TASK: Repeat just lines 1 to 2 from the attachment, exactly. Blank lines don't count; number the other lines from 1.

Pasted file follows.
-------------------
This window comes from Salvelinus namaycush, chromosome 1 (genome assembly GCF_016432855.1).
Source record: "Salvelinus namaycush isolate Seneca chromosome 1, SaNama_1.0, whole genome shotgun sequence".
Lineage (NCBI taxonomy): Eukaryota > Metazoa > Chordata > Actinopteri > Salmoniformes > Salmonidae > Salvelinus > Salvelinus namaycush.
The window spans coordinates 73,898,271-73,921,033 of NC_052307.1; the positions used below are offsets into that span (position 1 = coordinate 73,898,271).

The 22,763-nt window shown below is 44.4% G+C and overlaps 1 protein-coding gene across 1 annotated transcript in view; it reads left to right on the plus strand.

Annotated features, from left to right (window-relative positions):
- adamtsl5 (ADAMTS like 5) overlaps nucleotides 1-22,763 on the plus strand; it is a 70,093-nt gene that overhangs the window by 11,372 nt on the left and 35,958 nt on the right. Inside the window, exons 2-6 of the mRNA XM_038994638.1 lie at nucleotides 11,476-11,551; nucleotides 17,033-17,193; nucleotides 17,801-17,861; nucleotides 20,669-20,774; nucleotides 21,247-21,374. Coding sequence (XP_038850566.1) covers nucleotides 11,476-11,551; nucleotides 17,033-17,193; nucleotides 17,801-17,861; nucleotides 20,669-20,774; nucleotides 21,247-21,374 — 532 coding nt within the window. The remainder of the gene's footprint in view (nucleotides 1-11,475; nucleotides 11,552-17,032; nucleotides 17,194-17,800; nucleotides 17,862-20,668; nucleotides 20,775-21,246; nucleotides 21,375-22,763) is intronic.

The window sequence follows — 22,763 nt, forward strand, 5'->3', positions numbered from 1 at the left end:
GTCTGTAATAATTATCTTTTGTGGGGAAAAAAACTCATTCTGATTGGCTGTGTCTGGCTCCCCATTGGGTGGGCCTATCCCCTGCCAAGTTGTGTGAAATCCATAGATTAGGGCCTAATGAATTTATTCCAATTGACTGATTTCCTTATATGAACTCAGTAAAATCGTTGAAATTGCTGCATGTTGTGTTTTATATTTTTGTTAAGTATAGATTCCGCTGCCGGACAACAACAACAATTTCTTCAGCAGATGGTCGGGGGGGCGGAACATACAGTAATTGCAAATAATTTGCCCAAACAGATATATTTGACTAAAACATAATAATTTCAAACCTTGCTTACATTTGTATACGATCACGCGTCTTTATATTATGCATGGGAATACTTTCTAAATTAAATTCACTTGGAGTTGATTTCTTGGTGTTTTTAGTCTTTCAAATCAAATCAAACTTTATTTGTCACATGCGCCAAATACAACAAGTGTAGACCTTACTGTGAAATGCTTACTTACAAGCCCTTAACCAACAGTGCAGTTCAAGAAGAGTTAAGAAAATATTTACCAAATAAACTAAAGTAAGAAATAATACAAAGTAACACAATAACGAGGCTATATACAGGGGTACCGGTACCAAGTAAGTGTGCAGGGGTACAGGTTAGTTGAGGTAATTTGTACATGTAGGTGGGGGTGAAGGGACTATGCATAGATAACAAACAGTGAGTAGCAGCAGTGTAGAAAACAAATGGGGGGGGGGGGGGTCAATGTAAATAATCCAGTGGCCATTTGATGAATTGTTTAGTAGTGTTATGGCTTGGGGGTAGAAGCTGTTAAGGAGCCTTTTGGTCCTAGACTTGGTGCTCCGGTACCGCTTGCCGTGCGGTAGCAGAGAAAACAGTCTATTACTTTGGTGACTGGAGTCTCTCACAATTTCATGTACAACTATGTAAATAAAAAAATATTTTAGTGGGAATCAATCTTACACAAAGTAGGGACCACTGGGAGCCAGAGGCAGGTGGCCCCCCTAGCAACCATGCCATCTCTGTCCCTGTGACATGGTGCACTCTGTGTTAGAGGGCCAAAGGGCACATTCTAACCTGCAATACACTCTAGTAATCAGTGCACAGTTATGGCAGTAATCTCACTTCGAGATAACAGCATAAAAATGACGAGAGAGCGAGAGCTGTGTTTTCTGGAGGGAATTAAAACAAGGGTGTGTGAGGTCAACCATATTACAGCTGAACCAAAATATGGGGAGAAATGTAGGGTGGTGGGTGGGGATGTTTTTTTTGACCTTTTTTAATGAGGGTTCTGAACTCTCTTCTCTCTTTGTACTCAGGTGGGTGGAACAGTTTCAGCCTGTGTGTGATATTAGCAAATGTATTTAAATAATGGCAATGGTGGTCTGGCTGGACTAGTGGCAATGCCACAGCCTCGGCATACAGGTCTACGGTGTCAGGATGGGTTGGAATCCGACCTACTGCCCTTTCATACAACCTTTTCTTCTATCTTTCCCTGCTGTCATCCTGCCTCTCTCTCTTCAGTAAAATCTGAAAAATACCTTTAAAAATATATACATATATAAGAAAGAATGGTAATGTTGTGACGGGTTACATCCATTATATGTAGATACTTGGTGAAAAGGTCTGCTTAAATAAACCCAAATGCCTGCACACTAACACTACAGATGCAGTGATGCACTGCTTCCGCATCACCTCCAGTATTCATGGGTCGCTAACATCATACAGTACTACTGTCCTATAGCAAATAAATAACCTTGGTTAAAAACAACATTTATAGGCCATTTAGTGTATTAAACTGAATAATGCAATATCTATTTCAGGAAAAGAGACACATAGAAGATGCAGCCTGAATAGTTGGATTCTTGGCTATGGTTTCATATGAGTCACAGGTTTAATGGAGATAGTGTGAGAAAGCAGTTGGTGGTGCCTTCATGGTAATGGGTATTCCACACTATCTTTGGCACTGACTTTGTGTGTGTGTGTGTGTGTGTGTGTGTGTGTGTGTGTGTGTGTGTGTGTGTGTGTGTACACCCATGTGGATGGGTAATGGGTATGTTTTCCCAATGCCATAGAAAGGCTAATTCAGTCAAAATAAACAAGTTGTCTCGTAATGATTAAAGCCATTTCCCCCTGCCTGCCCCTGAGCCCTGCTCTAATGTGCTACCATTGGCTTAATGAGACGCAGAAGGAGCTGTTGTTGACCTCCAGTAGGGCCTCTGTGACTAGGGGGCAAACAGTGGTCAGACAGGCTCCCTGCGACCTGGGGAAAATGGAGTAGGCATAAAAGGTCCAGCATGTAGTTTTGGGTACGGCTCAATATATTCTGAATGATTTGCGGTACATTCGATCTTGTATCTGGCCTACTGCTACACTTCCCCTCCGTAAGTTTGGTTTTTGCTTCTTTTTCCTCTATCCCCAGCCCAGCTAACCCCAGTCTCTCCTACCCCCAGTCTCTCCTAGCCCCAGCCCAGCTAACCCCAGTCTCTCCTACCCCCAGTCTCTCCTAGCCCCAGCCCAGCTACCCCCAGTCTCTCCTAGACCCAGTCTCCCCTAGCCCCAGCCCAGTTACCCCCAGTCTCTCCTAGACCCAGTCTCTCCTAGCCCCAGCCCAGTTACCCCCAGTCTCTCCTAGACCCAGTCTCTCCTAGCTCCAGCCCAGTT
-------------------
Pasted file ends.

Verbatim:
This window comes from Salvelinus namaycush, chromosome 1 (genome assembly GCF_016432855.1).
Source record: "Salvelinus namaycush isolate Seneca chromosome 1, SaNama_1.0, whole genome shotgun sequence".